In fact, you might be able to only find three defensive tackles in the 2000s who were shorter than 6 feet: Dan Klecko, Mike Patterson, and Allen Reese. Reese went undrafted at 5’10 and barely had an NFL career (two games in 2003), Klecko had a few shining moments with the New England Patriots, and Patterson was a very solid player for the Philadelphia Eages, but also went as a first round pick so there were clearly advantages in his game that most 6’ and under defensive tackles don’t have.

You’d think that meant that Ford didn’t have a notable athletic profile, but in fact he does. He just didn’t get a chance to show it at the combine because he didn’t get an invite, a decision that some called the NFL’s biggest “snub” of 2018.

This year’s most surprising snub is Texas defensive tackle Poona Ford, who was the Big 12’s Defensive Lineman of the Year in 2017. Although his measureables (5-11 5/8” and 306 pounds, 32 3/4” arms) are substandard, he put together strong senior tape, including solid weeks in Mobile at the Senior Bowl and in St. Petersburg at the East-West Shrine Game.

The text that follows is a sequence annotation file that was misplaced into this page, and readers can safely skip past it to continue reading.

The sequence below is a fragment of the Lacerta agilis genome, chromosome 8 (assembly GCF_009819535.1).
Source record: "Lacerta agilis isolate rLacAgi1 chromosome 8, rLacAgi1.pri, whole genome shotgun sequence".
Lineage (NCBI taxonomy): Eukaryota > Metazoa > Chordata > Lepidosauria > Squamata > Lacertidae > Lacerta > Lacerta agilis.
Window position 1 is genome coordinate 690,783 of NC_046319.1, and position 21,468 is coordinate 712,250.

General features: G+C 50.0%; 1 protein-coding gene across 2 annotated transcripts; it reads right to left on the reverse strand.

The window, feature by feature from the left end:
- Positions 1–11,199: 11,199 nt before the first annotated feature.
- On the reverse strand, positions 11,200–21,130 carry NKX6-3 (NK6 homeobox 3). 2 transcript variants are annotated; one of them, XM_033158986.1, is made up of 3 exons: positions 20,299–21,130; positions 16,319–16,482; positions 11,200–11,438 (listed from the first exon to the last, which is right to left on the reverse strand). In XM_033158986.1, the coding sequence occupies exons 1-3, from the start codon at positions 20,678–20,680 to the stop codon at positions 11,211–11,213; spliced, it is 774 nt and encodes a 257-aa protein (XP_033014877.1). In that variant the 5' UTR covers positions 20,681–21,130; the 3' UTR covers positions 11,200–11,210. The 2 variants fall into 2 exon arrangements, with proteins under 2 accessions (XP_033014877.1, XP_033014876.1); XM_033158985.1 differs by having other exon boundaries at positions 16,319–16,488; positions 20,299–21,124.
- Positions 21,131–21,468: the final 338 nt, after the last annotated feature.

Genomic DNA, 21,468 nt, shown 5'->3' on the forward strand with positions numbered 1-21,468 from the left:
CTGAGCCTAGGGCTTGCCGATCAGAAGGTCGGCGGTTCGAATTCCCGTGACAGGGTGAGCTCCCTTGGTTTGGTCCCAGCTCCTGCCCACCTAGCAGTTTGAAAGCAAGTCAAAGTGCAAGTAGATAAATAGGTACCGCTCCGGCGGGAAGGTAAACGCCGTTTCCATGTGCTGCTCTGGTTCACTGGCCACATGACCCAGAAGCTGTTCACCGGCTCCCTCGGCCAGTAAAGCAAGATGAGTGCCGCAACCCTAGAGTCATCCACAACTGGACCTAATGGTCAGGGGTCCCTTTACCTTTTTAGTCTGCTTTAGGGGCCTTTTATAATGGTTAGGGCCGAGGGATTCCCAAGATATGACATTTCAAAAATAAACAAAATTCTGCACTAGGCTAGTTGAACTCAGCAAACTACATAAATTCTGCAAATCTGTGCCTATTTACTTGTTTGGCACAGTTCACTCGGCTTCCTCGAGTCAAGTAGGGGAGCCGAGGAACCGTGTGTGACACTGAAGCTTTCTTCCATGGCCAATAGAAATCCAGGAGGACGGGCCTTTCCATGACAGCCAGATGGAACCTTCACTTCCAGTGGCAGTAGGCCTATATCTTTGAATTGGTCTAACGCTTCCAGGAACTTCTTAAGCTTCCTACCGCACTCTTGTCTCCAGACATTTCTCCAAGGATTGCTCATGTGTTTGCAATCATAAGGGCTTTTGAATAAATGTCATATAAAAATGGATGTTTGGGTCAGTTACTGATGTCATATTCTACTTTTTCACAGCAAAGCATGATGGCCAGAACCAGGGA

Note the arms and the postseason performances as pointed out by Star-Telegram:

The knock on Ford, as it’s been the case his entire life, is his height. Ford measured in at 5-foot-11 5/8 at the Senior Bowl. However, he has a massive wingspan of 80 1/4 inches, the same as a 6-foot-8 man.

Plus, Ford has produced on the field.

Ford was impressive during one-on-one drills during Senior Bowl, and then had four tackles, a fumble recovery and sacked Wyoming quarterback Josh Allen once in the Senior Bowl game. Ford also had a sack in the East-West Shrine Game.

He didn’t go to the combine, but then at Texas’s pro day, he showed that he could’ve tested as a top-five defensive tackle in some key areas:

With his mother’s blessing, Payne was in Austin on Wednesday for one of the biggest days in Ford’s athletic life. The 5-11 nose guard finally showed representatives from all 32 NFL teams what they could have seen at the scouting combine had he been invited to Indianapolis.

Not many 305-pounders have a wingspan stretching 80.25 inches. Bevo XV’s horns are merely 60 inches tip to tip. “Why Poona Ford wasn’t invited to the combine, I’ll never know,” Texas coach Tom Herman said.

Ford showed off on the bench press, pushing 225 pounds up and down 24 times. He leaped 29 inches. His standing broad jump was 9.3 feet, and Ford did the three-cone agility drill in 7.4 seconds. Those broad jump and cone numbers would’ve been among the top-five totals among all defensive tackles in Indianapolis.